Study Shows HubSpot Is Ineffective At Evaluating Public Relations and Social Media

I'll admit, it wasn't a very scientific study (consisting of a survey group of only myself) but it makes for the same kind of sensationalistic headline that HubSpot  went with in a post that says "Study Shows Social Media Releases Are Less Effective Than Traditional Press Releases." In that blog post, author Rebecca Corliss tests the effectiveness of Social Media Releases compared to regular News Releases when both are distributed via major newswires.  I've got no problem with her methodology, in that the evaluated the effectiveness of the respective releases by the number of places they were syndicated.

However, I don't know what this proves.

I know that ranking highly on Search Engine Results Pages is important for organizations, and I know that getting a great deal of inbound links from different sources is a good way to achieve this.

But I also think that as soon as this becomes one of the primary goals of PR and news releases, the game is over. We'll be writing for search engine spiders, not people, and we'll be evaluating campaign successes by incoming links, not relationships and engagement.

The whole point of a news release isn't to blast it out to as many places as possible so that people see it.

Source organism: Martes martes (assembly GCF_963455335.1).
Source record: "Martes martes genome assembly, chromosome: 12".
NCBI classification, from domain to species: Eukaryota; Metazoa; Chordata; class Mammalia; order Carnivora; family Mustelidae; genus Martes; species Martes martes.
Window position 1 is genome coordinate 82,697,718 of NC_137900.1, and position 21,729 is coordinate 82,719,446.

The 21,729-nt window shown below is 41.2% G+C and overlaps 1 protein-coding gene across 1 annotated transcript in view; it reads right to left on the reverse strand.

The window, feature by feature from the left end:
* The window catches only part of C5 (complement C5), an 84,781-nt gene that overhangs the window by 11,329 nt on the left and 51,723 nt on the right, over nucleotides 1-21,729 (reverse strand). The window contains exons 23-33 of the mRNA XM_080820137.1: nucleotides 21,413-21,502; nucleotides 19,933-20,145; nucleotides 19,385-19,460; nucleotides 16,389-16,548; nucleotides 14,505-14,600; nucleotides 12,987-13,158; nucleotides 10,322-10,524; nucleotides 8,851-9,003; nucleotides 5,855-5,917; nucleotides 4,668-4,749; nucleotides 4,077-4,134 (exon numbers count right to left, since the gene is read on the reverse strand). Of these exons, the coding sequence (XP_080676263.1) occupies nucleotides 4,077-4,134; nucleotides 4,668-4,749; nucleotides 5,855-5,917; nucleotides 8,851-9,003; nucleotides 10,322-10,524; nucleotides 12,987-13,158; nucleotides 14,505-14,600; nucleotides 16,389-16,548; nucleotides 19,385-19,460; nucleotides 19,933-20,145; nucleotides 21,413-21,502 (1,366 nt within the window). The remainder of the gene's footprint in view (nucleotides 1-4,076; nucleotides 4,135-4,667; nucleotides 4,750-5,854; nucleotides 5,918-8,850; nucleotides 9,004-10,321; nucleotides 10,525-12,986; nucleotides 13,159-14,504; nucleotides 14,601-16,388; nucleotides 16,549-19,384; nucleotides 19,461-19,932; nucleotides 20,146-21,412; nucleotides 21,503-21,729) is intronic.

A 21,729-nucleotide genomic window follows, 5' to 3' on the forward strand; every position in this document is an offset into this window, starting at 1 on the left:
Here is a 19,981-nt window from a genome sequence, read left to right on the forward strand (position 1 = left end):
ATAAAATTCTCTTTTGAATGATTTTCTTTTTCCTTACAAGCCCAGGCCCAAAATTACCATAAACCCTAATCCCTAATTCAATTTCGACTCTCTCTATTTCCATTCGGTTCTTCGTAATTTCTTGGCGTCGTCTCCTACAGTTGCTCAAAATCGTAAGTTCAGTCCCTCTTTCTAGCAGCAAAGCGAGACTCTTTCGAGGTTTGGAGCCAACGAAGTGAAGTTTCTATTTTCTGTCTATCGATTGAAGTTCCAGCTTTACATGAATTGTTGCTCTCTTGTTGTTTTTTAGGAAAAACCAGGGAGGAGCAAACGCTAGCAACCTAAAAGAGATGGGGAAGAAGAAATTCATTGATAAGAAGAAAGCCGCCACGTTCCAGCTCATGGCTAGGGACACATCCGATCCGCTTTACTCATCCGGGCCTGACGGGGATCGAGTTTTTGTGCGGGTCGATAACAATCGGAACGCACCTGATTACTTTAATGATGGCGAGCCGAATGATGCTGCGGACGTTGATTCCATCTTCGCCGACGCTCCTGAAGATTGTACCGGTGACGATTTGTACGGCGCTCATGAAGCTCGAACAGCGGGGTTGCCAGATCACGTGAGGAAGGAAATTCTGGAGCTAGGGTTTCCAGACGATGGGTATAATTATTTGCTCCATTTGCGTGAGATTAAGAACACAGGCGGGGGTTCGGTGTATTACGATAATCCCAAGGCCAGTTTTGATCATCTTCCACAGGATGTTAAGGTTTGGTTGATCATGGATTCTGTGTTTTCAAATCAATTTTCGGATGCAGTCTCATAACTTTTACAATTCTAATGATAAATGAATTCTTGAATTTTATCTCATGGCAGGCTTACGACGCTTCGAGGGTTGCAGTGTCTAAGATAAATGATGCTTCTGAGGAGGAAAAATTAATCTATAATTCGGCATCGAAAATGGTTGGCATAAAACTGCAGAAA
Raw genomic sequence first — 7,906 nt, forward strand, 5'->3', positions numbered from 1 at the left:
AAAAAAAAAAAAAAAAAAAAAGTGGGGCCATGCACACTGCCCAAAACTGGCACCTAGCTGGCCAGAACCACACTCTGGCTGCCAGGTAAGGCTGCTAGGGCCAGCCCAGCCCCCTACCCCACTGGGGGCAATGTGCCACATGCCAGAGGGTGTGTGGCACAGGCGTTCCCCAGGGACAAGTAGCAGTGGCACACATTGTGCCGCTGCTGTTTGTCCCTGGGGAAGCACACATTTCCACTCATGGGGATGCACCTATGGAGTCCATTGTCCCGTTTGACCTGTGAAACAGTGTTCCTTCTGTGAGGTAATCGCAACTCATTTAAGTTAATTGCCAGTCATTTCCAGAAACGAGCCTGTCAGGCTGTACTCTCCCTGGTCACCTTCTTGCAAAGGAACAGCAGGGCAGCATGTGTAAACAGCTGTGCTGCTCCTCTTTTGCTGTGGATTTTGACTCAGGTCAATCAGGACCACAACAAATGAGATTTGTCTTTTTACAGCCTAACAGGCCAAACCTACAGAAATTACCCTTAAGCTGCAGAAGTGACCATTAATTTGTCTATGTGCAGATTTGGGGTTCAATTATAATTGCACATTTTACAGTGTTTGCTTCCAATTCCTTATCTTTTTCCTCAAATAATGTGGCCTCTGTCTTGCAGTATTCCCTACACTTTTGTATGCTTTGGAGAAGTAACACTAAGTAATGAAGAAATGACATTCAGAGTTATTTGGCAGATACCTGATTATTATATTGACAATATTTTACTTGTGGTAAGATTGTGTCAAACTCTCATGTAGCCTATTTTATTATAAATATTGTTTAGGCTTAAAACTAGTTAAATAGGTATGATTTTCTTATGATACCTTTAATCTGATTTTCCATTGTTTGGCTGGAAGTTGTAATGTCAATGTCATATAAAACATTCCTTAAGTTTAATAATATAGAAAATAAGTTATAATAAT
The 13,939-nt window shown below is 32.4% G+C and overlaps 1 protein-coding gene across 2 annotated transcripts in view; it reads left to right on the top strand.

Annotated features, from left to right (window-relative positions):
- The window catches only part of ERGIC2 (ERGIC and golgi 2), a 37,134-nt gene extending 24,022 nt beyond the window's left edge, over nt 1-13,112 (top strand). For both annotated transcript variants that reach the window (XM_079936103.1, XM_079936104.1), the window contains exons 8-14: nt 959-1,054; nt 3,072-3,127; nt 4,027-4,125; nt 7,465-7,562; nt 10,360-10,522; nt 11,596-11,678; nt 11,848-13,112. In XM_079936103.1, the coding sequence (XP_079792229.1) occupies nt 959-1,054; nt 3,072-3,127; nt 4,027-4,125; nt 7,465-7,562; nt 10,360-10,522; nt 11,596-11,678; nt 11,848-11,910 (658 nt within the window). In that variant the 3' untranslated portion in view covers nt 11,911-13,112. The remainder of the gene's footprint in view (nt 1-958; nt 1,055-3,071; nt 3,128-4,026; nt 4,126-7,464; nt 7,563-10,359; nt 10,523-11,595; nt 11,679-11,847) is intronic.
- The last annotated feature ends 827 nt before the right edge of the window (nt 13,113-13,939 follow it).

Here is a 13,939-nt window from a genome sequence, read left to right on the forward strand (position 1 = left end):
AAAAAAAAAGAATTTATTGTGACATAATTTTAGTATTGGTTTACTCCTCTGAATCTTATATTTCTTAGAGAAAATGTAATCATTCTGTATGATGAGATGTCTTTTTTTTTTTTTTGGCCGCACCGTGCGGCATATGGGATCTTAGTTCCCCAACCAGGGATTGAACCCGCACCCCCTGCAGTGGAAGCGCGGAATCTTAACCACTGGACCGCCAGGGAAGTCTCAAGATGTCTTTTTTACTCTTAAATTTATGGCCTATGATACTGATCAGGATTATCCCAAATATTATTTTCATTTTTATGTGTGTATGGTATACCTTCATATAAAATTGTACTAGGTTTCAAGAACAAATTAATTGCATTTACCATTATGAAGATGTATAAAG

That's called Advertising, not Public Relations.

The point of a news release has always been to provide a journalist with information that they can use to write a story.

The same is true with Social Media Releases. However, rather than just providing journalists with plain text to tell their story, the Social Media Release makes it easy for them to use all kinds of multimedia elements in their story.

I don't think that news releases aggregators such as the places Rebecca is getter her releases syndicated to are going to get a lot of eyeballs, nor are they eyeballs that do go there going to be particularly enthralled by the release there. Similiarly, I can't imagine that links from these aggregators are particularly valuable.

Admittedly, I don't know which syndication sites she's referring to so I don't know how many views those releases are getting, nor how valuable the link juice that they might pass on is.

However, I still feel that it is more important to focus on getting good, editorial coverage than it is to have your release regurgitated and repeated verbatim a thousand times across the web.

As I've often said, put the "social" into social media. Use the Social Media Release as a way to reach out to bloggers and online journalists in a personal way. Just blasting it out there and hoping it gets picked up is wasting everyone's time.

What do you think about Social Media Releases versus traditional news releases?

-Parker Mason

*Note: As per usual, posts on BlogCampaigning are based on my own personal thoughts and opinions and do not necessarily reflect those of my employer, CNW Group or any of the other authors at BlogCampaigning.